Last week the social networking site LinkedIn rolled out the LinkedIn Intro platform for iOS devices. Shortly after the launch of Intro feature, LinkedIn came under heavy criticism from security experts over the technology that adds LinkedIn profile data to the iOS email client.
LinkedIn defending Blog
Responding to the security concerns being raised, that its last-week-launched Intro service may serve as a gateway for hackers, LinkedIn posted a blog on Saturday. Blog is defending the new Intro feature by affirming that much of the criticism of Intro is incorrect and purely speculative.
LinkedIn senior manager for Information Security Cory Scott wrote the defending blog of the Intro feature. He presented more details and responded to the “inaccuracies and misperceptions” thrown on the new service. “I understand that healthy scepticism and speculation towards worst-case scenarios are an important part of the security discipline; however we felt in this case, it was necessary to correct the misperceptions,” Scott wrote. Scott further added that the company closely examined the core design of Intro before introducing the service as they were well aware of the security concerns that users have. They have created the most secure implementation by studying the possible threats and ensured that the best possible implementation of security standards was followed.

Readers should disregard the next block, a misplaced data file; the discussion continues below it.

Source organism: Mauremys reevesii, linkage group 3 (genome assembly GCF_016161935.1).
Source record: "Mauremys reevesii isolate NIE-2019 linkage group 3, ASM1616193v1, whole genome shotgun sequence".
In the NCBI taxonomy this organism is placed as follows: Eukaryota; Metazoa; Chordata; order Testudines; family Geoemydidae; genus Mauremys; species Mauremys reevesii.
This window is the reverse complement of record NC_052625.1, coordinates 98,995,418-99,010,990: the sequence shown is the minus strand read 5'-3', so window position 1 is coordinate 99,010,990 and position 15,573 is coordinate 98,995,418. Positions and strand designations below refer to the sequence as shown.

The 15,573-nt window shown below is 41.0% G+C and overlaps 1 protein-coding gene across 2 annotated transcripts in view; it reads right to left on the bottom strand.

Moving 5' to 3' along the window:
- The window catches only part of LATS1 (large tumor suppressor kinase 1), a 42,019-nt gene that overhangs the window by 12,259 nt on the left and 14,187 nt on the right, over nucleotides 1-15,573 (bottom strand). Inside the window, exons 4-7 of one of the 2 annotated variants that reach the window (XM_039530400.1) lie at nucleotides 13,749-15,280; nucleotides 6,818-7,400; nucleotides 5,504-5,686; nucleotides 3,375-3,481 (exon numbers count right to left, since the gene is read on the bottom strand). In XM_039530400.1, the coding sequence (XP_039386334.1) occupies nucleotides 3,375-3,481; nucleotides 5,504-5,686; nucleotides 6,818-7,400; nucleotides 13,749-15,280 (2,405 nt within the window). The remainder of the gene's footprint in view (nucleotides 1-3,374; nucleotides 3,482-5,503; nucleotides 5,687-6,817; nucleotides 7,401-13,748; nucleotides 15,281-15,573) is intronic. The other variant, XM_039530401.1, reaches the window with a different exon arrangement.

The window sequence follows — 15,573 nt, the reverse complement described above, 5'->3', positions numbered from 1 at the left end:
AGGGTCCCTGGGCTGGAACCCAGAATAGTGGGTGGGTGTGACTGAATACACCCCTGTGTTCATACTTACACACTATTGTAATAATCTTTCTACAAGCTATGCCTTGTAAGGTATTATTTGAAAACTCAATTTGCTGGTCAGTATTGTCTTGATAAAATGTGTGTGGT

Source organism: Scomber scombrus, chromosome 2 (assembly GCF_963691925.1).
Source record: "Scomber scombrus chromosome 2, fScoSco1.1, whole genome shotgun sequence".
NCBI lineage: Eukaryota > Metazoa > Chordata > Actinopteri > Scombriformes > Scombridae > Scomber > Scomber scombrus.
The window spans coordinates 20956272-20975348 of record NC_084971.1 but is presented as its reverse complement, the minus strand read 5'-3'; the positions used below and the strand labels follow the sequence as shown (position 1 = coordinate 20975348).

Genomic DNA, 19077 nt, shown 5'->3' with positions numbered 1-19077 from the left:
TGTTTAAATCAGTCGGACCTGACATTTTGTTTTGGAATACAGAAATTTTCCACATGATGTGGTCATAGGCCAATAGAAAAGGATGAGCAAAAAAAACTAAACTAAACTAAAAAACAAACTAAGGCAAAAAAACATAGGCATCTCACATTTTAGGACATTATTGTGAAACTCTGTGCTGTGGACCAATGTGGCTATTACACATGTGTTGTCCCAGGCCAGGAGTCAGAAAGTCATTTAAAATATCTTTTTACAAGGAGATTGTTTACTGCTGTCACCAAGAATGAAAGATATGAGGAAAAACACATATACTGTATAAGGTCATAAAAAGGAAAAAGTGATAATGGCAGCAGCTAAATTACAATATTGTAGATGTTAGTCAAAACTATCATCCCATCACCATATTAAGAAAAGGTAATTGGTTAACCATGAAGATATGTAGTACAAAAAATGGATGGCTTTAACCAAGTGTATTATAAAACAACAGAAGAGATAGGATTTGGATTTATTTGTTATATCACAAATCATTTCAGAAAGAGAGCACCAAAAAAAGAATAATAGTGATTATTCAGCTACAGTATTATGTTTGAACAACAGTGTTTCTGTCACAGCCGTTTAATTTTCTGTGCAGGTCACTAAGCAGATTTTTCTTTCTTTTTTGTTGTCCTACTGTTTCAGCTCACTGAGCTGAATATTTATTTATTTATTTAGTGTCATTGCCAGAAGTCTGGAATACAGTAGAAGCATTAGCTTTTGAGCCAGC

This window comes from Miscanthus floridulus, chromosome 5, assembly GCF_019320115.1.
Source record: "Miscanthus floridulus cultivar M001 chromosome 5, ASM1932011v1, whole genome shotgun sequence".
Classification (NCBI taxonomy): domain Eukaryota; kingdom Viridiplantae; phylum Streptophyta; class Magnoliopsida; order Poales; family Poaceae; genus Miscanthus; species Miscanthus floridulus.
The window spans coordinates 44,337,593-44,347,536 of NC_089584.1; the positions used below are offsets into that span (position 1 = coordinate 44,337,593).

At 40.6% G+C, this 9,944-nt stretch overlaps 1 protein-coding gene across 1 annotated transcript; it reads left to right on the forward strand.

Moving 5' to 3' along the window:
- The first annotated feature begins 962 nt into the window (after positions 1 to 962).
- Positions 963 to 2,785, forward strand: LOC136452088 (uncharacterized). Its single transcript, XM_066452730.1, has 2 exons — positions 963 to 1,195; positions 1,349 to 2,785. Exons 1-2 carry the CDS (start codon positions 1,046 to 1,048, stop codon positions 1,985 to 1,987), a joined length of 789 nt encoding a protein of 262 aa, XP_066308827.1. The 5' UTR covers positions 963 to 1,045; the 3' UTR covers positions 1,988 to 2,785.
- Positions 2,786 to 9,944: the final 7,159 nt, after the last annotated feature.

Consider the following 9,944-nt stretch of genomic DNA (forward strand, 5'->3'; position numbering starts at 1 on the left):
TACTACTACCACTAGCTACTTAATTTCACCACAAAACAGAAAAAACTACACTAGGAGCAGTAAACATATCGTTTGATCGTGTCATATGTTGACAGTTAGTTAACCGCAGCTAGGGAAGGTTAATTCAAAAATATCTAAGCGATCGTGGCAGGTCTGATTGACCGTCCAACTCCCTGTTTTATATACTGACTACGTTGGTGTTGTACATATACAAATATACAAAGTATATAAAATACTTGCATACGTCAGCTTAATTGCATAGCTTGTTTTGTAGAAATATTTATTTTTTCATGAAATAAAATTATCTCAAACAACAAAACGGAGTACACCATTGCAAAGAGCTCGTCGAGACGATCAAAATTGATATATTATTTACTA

Intro is a new service integrated into the iPhone Mail app that allows users to see LinkedIn profile information when receiving emails. The user not only receives an email from the sender but also will be able to view senders profile picture, learn about his/her background, job title, education history and the senders contact information and mutual contacts. Basically the service pulls information from the profiles of LinkedIn's over 238 million users, so that the user receiving an email can learn more about the sender.
LinkedIn security team involved iSEC Partners a well-respected security firm to perform a line-by-line code review of the credential handling, secure systems development, security education and software design verification. The move was undertaken by the company ensure that email does not remain on its servers. Besides, the security team also used SSL (secure sockets layer) and TLS (transport layer security) technologies to securely conduct the e-mail transition between the company server and the proxy servers. Once the e-mail is delivered to the users address, the system ensures that it will automatically erase any traces of it on the server to stop others from reading or recovering it.